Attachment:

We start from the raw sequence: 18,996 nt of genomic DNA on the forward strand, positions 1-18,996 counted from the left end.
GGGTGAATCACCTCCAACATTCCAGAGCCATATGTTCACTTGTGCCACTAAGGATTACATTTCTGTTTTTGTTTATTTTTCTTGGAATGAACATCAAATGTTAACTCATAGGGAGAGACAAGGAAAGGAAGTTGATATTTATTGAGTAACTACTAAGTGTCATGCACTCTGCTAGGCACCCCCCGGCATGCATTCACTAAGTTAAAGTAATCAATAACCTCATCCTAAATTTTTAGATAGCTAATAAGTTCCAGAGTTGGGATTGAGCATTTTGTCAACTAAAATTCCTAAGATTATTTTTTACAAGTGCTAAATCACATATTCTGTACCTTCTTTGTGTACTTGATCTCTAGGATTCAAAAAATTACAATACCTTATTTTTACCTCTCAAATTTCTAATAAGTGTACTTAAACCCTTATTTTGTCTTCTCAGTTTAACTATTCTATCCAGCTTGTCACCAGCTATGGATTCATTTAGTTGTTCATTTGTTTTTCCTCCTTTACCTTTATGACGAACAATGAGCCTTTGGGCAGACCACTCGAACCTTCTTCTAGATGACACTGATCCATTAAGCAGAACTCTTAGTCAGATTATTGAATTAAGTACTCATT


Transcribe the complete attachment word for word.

We start from the raw sequence: 18,996 nt of genomic DNA on the forward strand, positions 1-18,996 counted from the left end.
GGGTGAATCACCTCCAACATTCCAGAGCCATATGTTCACTTGTGCCACTAAGGATTACATTTCTGTTTTTGTTTATTTTTCTTGGAATGAACATCAAATGTTAACTCATAGGGAGAGACAAGGAAAGGAAGTTGATATTTATTGAGTAACTACTAAGTGTCATGCACTCTGCTAGGCACCCCCCGGCATGCATTCACTAAGTTAAAGTAATCAATAACCTCATCCTAAATTTTTAGATAGCTAATAAGTTCCAGAGTTGGGATTGAGCATTTTGTCAACTAAAATTCCTAAGATTATTTTTTACAAGTGCTAAATCACATATTCTGTACCTTCTTTGTGTACTTGATCTCTAGGATTCAAAAAATTACAATACCTTATTTTTACCTCTCAAATTTCTAATAAGTGTACTTAAACCCTTATTTTGTCTTCTCAGTTTAACTATTCTATCCAGCTTGTCACCAGCTATGGATTCATTTAGTTGTTCATTTGTTTTTCCTCCTTTACCTTTATGACGAACAATGAGCCTTTGGGCAGACCACTCGAACCTTCTTCTAGATGACACTGATCCATTAAGCAGAACTCTTAGTCAGATTATTGAATTAAGTACTCATT